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  • Writer's pictureBurt Sanders

Analyzing the structure of County Government

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On February 27, 2024, I will be requesting the County Commission to conduct a study to determine how best to structure county government for the long-term future as our county continues to grow in population. The last time such an analysis was conducted in Collier County was in 1988. Obviously, much has changed since then. Though the Commission may ultimately decide to do nothing to change how we are structured, I believe it is important, and a valuable exercise, to re-evaluate our governmental structure to make sure we have the most efficient and effective form of governance for the future.

In Florida, all non-charter counties (like Collier County) are divided into five commission districts. There are three basic types of county government structure in Florida:

At-large districts (40 counties), in which each district has a resident Commissioner, with all five Commissioners elected in county-wide elections. In this structure, each commission district is represented by an individual who lives in the district (just like our current system), but all citizens can cast votes for all five commissioners. This structure ensures that each commissioner must consider not only the impacts of decisions on the commissioner’s district, but also the county-wide impacts of those decisions.

Single member districts (20 counties), in which each district has a resident Commissioner who is elected on a district basis, not county-wide. Since 1988 this has been the model used by Collier County. Prior to 1988, Collier County commissioners were elected in county-wide elections.

A mixed district (seven counties) consisting of a combination of five single members (elected on a district-by-district basis) and two at-large commissioners (elected on a county-wide basis).  Proponents of the mixed system claim that it allows two commissioners to bring a county-wide perspective on matters brought before the commission while also allowing the five district-based commissioners to advocate for their specific areas of the County.

To change the structure of county government, a county-wide referendum is required. Only the County Commission is empowered to call such a referendum. Once a study is conducted, the County Commission could schedule such a referendum in the general election in November, 2024. The deadline to schedule such a referendum is August 20, 2024, at which time ballot language must be presented to the Supervisor of Elections.

For much of Collier County’s history, the County operated under the five-member district system with commissioners elected in county-wide elections. On December 1, 1987, the Collier County Commission adopted a resolution calling for a referendum election to be held on March 8, 1988, to submit the following question to the electors of Collier County: “Shall the five members of the Board of County Commissioners of Collier County, Florida, be elected to office from single-member districts by electors residing in each of those districts only?”  By a vote of 14,521 in favor (Yes) to a 13,745 vote against (No), the single-member county commission district referendum passed. Obviously, Collier County has dramatically changed since the 1988 vote with a county population approaching 500,000 and over 256,000 registered voters in the County.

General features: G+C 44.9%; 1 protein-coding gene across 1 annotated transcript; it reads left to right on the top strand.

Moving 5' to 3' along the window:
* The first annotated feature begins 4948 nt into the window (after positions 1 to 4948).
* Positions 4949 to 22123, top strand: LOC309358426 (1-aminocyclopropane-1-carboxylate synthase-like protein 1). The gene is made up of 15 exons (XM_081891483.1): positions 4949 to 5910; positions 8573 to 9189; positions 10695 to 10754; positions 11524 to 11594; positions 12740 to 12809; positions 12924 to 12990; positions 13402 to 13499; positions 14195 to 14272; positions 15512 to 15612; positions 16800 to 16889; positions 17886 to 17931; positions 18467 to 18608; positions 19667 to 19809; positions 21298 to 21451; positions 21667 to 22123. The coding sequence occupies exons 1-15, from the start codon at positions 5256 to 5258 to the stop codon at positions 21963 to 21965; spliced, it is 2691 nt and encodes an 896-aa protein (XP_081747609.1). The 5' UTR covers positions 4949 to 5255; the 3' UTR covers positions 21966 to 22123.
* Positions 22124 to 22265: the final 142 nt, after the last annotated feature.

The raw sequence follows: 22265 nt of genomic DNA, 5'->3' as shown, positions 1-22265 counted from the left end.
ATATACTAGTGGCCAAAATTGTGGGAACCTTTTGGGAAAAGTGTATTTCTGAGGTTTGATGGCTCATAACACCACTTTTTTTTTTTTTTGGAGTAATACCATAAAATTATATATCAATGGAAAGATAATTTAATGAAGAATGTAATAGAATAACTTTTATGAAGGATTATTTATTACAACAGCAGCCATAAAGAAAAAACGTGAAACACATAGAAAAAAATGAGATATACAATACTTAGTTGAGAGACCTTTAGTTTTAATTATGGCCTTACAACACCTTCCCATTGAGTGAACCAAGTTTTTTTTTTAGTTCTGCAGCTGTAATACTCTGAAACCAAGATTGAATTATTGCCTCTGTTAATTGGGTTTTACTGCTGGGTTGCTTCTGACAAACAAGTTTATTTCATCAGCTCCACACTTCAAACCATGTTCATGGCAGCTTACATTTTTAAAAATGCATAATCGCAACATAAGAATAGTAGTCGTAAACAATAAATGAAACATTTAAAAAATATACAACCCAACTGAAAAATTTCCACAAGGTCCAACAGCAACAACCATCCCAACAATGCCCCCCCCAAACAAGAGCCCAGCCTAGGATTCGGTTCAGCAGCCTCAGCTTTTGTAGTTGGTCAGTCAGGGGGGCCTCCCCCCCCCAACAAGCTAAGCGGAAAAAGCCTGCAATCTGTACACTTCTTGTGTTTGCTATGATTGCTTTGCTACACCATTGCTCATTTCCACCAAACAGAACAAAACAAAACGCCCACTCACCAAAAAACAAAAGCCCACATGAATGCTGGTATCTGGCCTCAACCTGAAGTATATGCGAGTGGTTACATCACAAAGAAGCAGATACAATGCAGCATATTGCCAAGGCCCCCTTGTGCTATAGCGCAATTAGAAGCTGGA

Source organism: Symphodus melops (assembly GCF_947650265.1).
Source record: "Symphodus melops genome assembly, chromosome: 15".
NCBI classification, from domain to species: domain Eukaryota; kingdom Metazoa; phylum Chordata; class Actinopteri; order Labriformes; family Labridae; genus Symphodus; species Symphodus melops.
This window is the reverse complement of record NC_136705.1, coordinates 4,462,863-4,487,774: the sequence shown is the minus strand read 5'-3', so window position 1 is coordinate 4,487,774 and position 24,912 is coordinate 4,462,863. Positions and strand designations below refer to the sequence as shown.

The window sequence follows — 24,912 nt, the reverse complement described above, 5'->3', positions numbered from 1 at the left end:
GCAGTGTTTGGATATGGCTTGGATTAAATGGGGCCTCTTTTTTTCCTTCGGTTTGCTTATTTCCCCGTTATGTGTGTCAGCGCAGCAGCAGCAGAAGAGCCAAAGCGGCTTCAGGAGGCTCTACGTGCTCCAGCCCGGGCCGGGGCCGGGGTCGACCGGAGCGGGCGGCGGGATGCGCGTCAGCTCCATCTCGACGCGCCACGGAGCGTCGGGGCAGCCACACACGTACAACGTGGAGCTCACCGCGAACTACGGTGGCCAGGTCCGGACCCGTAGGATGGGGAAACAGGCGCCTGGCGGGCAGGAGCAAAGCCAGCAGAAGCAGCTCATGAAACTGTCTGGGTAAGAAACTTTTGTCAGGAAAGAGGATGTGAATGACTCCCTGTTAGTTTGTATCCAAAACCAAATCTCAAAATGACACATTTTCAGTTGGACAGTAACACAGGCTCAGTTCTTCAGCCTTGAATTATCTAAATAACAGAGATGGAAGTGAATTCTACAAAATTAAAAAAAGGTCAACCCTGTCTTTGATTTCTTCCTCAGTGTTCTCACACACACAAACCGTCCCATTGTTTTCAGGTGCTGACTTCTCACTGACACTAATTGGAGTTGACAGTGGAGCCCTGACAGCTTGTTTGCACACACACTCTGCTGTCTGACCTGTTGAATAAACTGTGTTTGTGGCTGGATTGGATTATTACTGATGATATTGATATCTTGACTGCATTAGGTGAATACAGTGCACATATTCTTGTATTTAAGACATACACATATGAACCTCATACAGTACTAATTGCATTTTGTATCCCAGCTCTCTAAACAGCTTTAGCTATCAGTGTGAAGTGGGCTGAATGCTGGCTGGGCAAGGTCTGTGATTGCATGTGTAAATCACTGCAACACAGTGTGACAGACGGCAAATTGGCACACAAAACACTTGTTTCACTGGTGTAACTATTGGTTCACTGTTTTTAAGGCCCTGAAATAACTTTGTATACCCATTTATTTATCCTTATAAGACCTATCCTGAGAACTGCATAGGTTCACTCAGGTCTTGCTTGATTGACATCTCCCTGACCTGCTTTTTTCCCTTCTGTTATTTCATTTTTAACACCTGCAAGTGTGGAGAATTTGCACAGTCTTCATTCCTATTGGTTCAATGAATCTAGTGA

I believe it is time to re-evaluate the structure of county government and to let our citizens determine what is the best type of county governance for the future. Section 124.011(10), Florida Statutes, allows Collier County to return to county-wide elections or adopt the seven-member system with two members elected in county-wide elections and five members elected in district-wide elections. This can only be considered by the voters in a county-wide referendum called for by the county commission.

There are many good reasons to select each of the three systems. For example, there is an argument that at-large systems can have an adverse impact by making it more difficult for minority residents to elect a minority representative to the commission. Though that is certainly a valid and important consideration, many other factors should also be addressed as well in evaluating what is best for all Collier County residents.

My request on February 27 was for the county commission to create a study committee to evaluate the pros and cons of the three governance systems. This committee could be formed very quickly, with each commissioner appointing the members, or this could be assigned to an existing committee, such as the Productivity Committee, for a thorough and timely review. This committee would evaluate the basic types of county governance and the pros and cons of each for consideration by the Commission. In addition, public forums could be scheduled to give citizens the opportunity to hear about the pros and cons of each system.

I want to hear from citizens their thoughts on this proposal. Please email me at


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